I feel a little bit strange being one of the oldest students (there is one student in the department older than me,) and basically being old enough to be most of my classmates mother. I’m hoping that will change over time. Who am I kidding though? When have I ever really fit in anywhere?

It’s Official…

…I’ve had ENOUGH!

Holding it together these days hasn’t been easy, and I’ve cracked a few times, maybe a few too many.

Medically speaking I’m doing OK. I’m almost 10 months post heart transplant and the doctors still haven’t been able to fine tune my medication so that I’m not always adding or removing something I take daily. Some of it makes me sick, some of it makes me feel weak, and the big one makes me feel exhausted for no reason at all. I know my body is strong; how could it not be? I have Primary Amyloidosis (AL), which by the way, has a 6 to 12 month mortality rate, I’ve survived over four years. I had a heart transplant because the AL put me in acute congestive heart failure and caused a lovely case of restrictive cardiomyopathy. Now I’m told I have Osteoporosis in my lumbar 1 – 4 and am close to having it in my hips as well. All that is a result of the chemo therapy I received for the AL and the anti-rejection drugs I take for my heart.  I’ve been hitting the gym for several weeks now. Not knowing at the time I started about the Osteoporosis, it was a good thing I did. The most effective treatment for it is weight training, which is what I’ve been focusing on to build up the strength I lost while I was sick. But my back and hips hurt and although weight training is ideal, not necessarily at the pace I’m going at. I can’t win with this body of mine.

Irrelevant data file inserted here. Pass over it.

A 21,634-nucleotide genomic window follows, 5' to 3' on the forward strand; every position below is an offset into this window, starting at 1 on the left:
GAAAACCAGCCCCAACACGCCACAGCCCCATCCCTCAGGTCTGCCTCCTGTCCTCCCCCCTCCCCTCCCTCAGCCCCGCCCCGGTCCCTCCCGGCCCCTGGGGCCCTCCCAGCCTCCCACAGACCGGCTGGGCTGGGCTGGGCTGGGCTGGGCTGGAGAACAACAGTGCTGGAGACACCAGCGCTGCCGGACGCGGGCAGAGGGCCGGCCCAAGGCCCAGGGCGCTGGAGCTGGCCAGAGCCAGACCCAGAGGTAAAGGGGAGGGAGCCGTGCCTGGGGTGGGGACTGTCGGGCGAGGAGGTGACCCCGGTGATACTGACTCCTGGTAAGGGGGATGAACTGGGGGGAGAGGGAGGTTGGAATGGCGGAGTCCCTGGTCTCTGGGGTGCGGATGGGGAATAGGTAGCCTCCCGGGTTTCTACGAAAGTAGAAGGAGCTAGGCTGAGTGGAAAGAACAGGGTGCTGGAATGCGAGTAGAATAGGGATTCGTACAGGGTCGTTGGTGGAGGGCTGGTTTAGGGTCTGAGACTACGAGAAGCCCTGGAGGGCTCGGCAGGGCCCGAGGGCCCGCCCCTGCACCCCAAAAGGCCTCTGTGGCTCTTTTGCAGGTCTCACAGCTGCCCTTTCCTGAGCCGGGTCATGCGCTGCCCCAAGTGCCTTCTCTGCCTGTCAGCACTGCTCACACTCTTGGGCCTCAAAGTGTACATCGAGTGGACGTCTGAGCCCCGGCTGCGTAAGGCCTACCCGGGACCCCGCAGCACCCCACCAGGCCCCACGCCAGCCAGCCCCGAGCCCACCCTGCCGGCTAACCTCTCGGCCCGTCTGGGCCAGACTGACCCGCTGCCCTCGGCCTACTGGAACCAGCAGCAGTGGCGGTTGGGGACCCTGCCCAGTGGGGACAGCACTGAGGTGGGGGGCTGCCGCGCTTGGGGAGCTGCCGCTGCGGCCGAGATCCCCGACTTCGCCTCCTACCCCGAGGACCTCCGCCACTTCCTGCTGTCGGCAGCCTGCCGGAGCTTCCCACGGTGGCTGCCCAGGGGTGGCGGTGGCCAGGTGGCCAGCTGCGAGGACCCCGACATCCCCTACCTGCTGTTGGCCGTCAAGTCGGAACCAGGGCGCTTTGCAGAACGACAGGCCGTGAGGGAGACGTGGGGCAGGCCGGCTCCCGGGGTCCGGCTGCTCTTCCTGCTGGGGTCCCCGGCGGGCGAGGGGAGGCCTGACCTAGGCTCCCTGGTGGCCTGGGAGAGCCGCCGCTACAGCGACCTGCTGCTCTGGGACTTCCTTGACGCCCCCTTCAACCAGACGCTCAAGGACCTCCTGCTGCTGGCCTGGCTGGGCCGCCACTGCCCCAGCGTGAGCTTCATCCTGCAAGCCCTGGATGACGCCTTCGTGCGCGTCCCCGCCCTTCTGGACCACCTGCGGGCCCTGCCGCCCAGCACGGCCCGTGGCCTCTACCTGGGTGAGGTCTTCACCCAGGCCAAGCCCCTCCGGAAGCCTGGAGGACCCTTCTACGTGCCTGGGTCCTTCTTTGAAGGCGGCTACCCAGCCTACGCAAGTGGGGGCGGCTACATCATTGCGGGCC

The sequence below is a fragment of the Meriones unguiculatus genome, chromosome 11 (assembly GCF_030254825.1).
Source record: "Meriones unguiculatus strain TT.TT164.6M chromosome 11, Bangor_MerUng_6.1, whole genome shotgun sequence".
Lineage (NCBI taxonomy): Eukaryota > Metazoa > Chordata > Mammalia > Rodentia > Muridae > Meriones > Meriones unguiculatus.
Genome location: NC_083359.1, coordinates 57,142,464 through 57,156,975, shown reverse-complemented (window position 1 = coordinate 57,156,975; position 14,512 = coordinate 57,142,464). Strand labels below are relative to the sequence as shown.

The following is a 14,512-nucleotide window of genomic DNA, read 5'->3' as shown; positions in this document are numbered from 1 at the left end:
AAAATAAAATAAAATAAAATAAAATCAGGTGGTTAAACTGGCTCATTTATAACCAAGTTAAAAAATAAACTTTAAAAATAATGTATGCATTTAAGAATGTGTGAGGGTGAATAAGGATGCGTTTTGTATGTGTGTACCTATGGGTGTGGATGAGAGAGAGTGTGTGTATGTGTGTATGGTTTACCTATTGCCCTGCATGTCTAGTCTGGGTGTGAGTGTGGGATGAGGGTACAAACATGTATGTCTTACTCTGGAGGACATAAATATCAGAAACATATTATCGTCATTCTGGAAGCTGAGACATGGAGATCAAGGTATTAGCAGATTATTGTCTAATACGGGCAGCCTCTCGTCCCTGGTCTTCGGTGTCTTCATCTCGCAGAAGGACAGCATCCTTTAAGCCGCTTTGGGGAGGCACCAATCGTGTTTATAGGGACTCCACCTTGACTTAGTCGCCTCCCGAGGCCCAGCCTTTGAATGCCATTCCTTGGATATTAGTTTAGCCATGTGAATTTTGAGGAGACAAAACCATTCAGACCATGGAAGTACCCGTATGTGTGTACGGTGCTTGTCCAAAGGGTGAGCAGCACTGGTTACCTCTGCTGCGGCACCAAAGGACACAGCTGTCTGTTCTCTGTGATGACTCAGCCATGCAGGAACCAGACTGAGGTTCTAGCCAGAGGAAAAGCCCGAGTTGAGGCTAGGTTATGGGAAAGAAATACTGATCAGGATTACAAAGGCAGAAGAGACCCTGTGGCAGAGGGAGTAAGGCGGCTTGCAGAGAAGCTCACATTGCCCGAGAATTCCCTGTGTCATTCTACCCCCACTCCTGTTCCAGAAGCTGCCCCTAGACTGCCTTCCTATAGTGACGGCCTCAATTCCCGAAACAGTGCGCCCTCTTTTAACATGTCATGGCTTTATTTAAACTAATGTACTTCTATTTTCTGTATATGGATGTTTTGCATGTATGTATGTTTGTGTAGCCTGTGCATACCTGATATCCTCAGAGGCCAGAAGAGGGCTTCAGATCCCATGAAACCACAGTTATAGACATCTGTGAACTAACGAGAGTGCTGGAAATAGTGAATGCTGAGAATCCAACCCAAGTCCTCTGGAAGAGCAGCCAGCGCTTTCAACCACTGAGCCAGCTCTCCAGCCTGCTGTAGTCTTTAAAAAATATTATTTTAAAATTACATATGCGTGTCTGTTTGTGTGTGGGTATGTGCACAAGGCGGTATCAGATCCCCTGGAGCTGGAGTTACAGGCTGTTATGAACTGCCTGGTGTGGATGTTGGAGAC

Then there’s the food. The trainer at the gym wants me to eat a certain way, which I’m totally willing to do within the parameters of what I can and can’t eat being a transplant patient. In reality it’s not that different than how I was eating before the transplant. However, my stress level is so high I can’t eat, and not eating is just as bad as eating too much. How do I get the calories I need in a day without throwing it all up because I’m so stressed out my stomach is in knots? I’m trying, but there isn’t a week that goes by that more stress isn’t placed on my shoulders by someone.